Scottish Labour leader Jim Murphy speaks in Glasgow after his election on 13 December, 2014. Photograph: Getty Images.
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Jim Murphy unveils plan to rewrite Scottish Labour's Clause IV

New leader emulates Tony Blair by announcing five new principles for the party's constitution, including commitment to patriotism. 

Twenty years ago, Tony Blair stunned the political world by declaring his intention to rewrite Labour's hallowed Clause IV and end the party's formal commitment to mass nationalisation. The move, endorsed at a special conference in 1995, was a defining point in the birth of New Labour. Ever since, leaders of all parties have been challenged to display similar daring and achieve their own "Clause IV moment".

Today, following his election as Scottish Labour leader last Saturday, Jim Murphy will seek to do quite literally that by vowing to rewrite Clause IV of his party's constitution. Mindful of Scottish Labour's tarnished reputation, which allowed the SNP to win majority control at Holyrood (and to surge in the polls), the former cabinet minister is attempting to redefine his party's purpose for the post-referendum era. He will say in a speech in Glasgow:

Once Labour’s challenge was that too many people felt they could not be Labour and make an aspirational choice.  Today Scottish Labour’s challenge is that some people feel they can’t be Labour and make a patriotic choice. The change we need goes deeper than the leadership style of a new team. If this is to be a genuinely fresh start for our party we need to make more fundamental change.
 
That is why I can announce that I will ask Scottish Labour’s Conference in March to agree a new 'Clause IV' for our Scottish constitution. A new statement of purpose for a new generation in the Scottish Labour Party. It's the biggest change in Scottish Labour's history. This is a 'Clause IV' moment for a different time and a different purpose. Tony Blair rewrote Clause Four of UK Labour to bring us closer to the centre of politics. I want to rewrite 'Clause IV' of Scottish Labour to bring us closer to the centre of Scottish life.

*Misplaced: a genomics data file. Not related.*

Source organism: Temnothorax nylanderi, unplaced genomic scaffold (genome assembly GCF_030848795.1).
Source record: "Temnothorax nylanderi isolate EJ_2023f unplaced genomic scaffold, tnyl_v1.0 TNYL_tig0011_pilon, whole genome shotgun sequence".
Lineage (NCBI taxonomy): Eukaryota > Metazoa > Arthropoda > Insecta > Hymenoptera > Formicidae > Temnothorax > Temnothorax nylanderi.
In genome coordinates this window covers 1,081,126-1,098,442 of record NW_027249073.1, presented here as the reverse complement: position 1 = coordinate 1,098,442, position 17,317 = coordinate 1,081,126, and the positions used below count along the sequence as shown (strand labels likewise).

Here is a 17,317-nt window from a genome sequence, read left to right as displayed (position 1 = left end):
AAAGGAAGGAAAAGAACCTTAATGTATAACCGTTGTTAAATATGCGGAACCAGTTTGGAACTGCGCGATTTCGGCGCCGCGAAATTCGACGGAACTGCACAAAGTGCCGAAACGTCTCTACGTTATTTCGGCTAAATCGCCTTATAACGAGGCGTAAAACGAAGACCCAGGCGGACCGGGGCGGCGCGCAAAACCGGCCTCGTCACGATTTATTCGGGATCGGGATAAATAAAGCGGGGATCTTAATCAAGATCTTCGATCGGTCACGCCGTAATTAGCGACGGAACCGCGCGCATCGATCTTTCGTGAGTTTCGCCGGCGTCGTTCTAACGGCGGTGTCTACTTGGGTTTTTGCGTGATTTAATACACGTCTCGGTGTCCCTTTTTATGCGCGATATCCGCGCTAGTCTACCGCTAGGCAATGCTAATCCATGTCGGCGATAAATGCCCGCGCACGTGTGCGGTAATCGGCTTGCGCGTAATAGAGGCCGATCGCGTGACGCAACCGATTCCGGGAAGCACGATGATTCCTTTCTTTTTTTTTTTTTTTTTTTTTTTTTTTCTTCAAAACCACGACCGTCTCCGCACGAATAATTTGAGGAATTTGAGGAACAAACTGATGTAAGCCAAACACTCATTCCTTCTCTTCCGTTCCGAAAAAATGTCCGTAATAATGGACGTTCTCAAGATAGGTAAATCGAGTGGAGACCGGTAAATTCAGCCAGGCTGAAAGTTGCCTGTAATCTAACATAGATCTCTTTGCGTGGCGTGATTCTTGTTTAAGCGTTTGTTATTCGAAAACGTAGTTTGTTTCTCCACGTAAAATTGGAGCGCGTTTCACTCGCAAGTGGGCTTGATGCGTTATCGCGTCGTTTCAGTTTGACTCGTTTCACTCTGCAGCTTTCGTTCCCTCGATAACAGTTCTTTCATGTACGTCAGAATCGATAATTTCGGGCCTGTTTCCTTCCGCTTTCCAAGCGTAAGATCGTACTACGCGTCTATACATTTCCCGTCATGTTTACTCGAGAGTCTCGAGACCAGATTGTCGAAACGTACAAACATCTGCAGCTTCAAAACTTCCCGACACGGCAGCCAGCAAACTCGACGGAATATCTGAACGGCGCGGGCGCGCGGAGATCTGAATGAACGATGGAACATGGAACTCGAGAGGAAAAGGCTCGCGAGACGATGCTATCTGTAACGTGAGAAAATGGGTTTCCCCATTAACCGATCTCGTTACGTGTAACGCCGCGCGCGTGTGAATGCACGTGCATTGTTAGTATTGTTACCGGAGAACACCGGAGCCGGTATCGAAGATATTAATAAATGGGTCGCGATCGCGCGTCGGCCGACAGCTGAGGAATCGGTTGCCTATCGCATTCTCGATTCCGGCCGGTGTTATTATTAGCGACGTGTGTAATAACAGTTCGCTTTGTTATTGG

Murphy will go on to outline five principles for the new Clause IV. They are:
 
1. Making it clear that Scottish Labour is a "patriotic party"
 
Murphy will say: "One: we will make it clear that we are both a democratic socialist party and a patriotic party. We are a socialist party yes, but we recognise that our political faith grew out of something deeper which is ingrained in our Scottish character. It was there before our party in the ethics of Burns' poetry, the economic vision of New Lanark, the actions of the Highlanders who took on brutal landlords. A belief that we stand together, look after those who need our help, and make sure that everyone gets a fair shout." 
 
2. Declaring Scottish Labour a party that "represents Scotland first"
 
"Two: while we do not give up on our belief in active solidarity with people across the United Kingdom and around the world, we will make it clear that this is complementary to, and not in conflict with, the national interest of Scotland. 
 
"We will declare ourselves a party that represents Scotland first, and where, as Scots, we work with others to achieve the potential of all."
 
3. Committing to "total devolution" of policy making in devolved areas
 
"Three: we will set in stone the total devolution of policy making in devolved areas. Policy will be made in Scotland, for Scotland, by our Scottish Party, putting the needs of Scotland first."
 
4. Committing to a "permanent and powerful" Scottish Parliament
 
"Four: we will make the same commitment in our own party constitution, as the Smith Agreement did in the UK Constitution, to a permanent and powerful Scottish Parliament."
 
5. Renewing Labour's mission for "a more equal and fairer society"
 
"And Five: we will renew our historic mission for a more equal and fairer society where power, wealth and opportunity are more fairly shared by our fellow Scots and our fellow human beings around the world.